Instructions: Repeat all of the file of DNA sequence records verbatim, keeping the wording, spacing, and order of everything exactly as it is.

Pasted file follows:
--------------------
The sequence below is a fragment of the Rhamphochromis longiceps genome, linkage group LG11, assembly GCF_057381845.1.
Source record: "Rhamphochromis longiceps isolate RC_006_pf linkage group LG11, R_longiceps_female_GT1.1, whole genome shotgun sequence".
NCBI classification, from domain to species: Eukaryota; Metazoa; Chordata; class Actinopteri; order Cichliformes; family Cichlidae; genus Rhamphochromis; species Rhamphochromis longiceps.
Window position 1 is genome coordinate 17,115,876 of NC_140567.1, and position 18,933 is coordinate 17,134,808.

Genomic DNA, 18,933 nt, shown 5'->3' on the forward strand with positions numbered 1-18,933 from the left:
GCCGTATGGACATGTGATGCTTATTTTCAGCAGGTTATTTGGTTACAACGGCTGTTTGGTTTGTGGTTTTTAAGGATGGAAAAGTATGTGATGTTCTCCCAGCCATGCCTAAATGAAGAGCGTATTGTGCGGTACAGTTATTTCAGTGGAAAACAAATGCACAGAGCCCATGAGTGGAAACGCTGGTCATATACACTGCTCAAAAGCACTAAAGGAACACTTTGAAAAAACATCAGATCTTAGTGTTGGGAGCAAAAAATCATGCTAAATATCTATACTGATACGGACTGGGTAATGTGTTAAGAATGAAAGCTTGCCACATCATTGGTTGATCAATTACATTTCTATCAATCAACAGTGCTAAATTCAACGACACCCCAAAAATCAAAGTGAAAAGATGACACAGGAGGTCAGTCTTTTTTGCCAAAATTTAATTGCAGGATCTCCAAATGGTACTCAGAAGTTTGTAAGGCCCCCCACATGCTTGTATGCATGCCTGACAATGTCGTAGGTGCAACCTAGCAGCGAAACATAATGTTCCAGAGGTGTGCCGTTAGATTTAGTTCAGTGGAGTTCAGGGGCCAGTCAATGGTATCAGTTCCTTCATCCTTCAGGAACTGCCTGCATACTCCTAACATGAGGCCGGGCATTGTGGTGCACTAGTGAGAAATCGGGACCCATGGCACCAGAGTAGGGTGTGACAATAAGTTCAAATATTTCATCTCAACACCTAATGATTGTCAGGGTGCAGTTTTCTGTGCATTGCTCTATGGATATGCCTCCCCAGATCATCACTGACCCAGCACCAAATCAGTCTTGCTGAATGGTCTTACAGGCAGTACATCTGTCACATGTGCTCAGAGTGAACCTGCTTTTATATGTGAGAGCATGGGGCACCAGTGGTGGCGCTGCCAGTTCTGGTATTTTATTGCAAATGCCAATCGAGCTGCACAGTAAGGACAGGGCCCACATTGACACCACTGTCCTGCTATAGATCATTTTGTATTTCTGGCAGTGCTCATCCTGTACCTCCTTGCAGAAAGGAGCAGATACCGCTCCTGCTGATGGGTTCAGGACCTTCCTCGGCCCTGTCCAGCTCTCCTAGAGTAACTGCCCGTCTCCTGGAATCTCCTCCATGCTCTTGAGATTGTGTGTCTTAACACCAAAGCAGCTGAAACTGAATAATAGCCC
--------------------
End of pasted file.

The sequence below is a fragment of the Rhamphochromis longiceps genome, linkage group LG11, assembly GCF_057381845.1.
Source record: "Rhamphochromis longiceps isolate RC_006_pf linkage group LG11, R_longiceps_female_GT1.1, whole genome shotgun sequence".
NCBI classification, from domain to species: Eukaryota; Metazoa; Chordata; class Actinopteri; order Cichliformes; family Cichlidae; genus Rhamphochromis; species Rhamphochromis longiceps.
Window position 1 is genome coordinate 17,115,876 of NC_140567.1, and position 18,933 is coordinate 17,134,808.

Genomic DNA, 18,933 nt, shown 5'->3' on the forward strand with positions numbered 1-18,933 from the left:
GCCGTATGGACATGTGATGCTTATTTTCAGCAGGTTATTTGGTTACAACGGCTGTTTGGTTTGTGGTTTTTAAGGATGGAAAAGTATGTGATGTTCTCCCAGCCATGCCTAAATGAAGAGCGTATTGTGCGGTACAGTTATTTCAGTGGAAAACAAATGCACAGAGCCCATGAGTGGAAACGCTGGTCATATACACTGCTCAAAAGCACTAAAGGAACACTTTGAAAAAACATCAGATCTTAGTGTTGGGAGCAAAAAATCATGCTAAATATCTATACTGATACGGACTGGGTAATGTGTTAAGAATGAAAGCTTGCCACATCATTGGTTGATCAATTACATTTCTATCAATCAACAGTGCTAAATTCAACGACACCCCAAAAATCAAAGTGAAAAGATGACACAGGAGGTCAGTCTTTTTTGCCAAAATTTAATTGCAGGATCTCCAAATGGTACTCAGAAGTTTGTAAGGCCCCCCACATGCTTGTATGCATGCCTGACAATGTCGTAGGTGCAACCTAGCAGCGAAACATAATGTTCCAGAGGTGTGCCGTTAGATTTAGTTCAGTGGAGTTCAGGGGCCAGTCAATGGTATCAGTTCCTTCATCCTTCAGGAACTGCCTGCATACTCCTAACATGAGGCCGGGCATTGTGGTGCACTAGTGAGAAATCGGGACCCATGGCACCAGAGTAGGGTGTGACAATAAGTTCAAATATTTCATCTCAACACCTAATGATTGTCAGGGTGCAGTTTTCTGTGCATTGCTCTATGGATATGCCTCCCCAGATCATCACTGACCCAGCACCAAATCAGTCTTGCTGAATGGTCTTACAGGCAGTACATCTGTCACATGTGCTCAGAGTGAACCTGCTTTTATATGTGAGAGCATGGGGCACCAGTGGTGGCGCTGCCAGTTCTGGTATTTTATTGCAAATGCCAATCGAGCTGCACAGTAAGGACAGGGCCCACATTGACACCACTGTCCTGCTATAGATCATTTTGTATTTCTGGCAGTGCTCATCCTGTACCTCCTTGCAGAAAGGAGCAGATACCGCTCCTGCTGATGGGTTCAGGACCTTCCTCGGCCCTGTCCAGCTCTCCTAGAGTAACTGCCCGTCTCCTGGAATCTCCTCCATGCTCTTGAGATTGTGTGTCTTAACACCAAAGCAGCTGAAACTGAATAATAGCCC